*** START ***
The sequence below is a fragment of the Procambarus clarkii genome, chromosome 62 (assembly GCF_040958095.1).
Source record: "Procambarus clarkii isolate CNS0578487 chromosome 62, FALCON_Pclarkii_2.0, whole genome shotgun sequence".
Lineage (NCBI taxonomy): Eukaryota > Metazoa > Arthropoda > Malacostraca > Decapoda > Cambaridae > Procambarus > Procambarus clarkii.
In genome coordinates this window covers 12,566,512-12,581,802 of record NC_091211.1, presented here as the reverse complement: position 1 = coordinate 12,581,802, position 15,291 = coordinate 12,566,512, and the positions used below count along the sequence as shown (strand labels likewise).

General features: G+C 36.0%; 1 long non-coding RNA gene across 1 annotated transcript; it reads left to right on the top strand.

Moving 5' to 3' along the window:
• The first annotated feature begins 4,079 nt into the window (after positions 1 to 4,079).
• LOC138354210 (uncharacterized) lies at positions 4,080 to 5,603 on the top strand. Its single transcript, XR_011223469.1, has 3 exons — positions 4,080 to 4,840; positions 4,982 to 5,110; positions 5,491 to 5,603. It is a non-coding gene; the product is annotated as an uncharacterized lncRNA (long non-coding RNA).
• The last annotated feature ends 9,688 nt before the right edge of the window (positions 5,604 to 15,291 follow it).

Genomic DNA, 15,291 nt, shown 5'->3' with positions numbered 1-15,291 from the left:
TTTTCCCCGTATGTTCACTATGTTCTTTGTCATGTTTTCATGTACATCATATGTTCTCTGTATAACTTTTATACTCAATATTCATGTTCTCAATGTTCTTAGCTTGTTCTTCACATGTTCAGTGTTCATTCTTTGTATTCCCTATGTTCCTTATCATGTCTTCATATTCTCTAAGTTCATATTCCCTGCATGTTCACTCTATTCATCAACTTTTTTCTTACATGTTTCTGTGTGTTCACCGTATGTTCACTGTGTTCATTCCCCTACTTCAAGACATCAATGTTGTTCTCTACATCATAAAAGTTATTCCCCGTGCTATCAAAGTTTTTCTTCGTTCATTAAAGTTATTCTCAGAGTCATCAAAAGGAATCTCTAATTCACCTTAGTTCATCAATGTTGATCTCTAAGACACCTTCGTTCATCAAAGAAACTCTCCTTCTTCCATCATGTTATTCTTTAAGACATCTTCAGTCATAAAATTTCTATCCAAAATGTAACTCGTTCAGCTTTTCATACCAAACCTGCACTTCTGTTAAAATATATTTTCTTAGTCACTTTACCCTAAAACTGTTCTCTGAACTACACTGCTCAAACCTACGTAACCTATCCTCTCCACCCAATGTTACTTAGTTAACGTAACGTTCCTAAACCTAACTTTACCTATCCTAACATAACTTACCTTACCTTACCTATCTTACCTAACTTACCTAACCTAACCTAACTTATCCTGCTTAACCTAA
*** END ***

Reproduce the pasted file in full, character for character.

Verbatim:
The sequence below is a fragment of the Procambarus clarkii genome, chromosome 62 (assembly GCF_040958095.1).
Source record: "Procambarus clarkii isolate CNS0578487 chromosome 62, FALCON_Pclarkii_2.0, whole genome shotgun sequence".
Lineage (NCBI taxonomy): Eukaryota > Metazoa > Arthropoda > Malacostraca > Decapoda > Cambaridae > Procambarus > Procambarus clarkii.
In genome coordinates this window covers 12,566,512-12,581,802 of record NC_091211.1, presented here as the reverse complement: position 1 = coordinate 12,581,802, position 15,291 = coordinate 12,566,512, and the positions used below count along the sequence as shown (strand labels likewise).

General features: G+C 36.0%; 1 long non-coding RNA gene across 1 annotated transcript; it reads left to right on the top strand.

Moving 5' to 3' along the window:
• The first annotated feature begins 4,079 nt into the window (after positions 1 to 4,079).
• LOC138354210 (uncharacterized) lies at positions 4,080 to 5,603 on the top strand. Its single transcript, XR_011223469.1, has 3 exons — positions 4,080 to 4,840; positions 4,982 to 5,110; positions 5,491 to 5,603. It is a non-coding gene; the product is annotated as an uncharacterized lncRNA (long non-coding RNA).
• The last annotated feature ends 9,688 nt before the right edge of the window (positions 5,604 to 15,291 follow it).

Genomic DNA, 15,291 nt, shown 5'->3' with positions numbered 1-15,291 from the left:
TTTTCCCCGTATGTTCACTATGTTCTTTGTCATGTTTTCATGTACATCATATGTTCTCTGTATAACTTTTATACTCAATATTCATGTTCTCAATGTTCTTAGCTTGTTCTTCACATGTTCAGTGTTCATTCTTTGTATTCCCTATGTTCCTTATCATGTCTTCATATTCTCTAAGTTCATATTCCCTGCATGTTCACTCTATTCATCAACTTTTTTCTTACATGTTTCTGTGTGTTCACCGTATGTTCACTGTGTTCATTCCCCTACTTCAAGACATCAATGTTGTTCTCTACATCATAAAAGTTATTCCCCGTGCTATCAAAGTTTTTCTTCGTTCATTAAAGTTATTCTCAGAGTCATCAAAAGGAATCTCTAATTCACCTTAGTTCATCAATGTTGATCTCTAAGACACCTTCGTTCATCAAAGAAACTCTCCTTCTTCCATCATGTTATTCTTTAAGACATCTTCAGTCATAAAATTTCTATCCAAAATGTAACTCGTTCAGCTTTTCATACCAAACCTGCACTTCTGTTAAAATATATTTTCTTAGTCACTTTACCCTAAAACTGTTCTCTGAACTACACTGCTCAAACCTACGTAACCTATCCTCTCCACCCAATGTTACTTAGTTAACGTAACGTTCCTAAACCTAACTTTACCTATCCTAACATAACTTACCTTACCTTACCTATCTTACCTAACTTACCTAACCTAACCTAACTTATCCTGCTTAACCTAA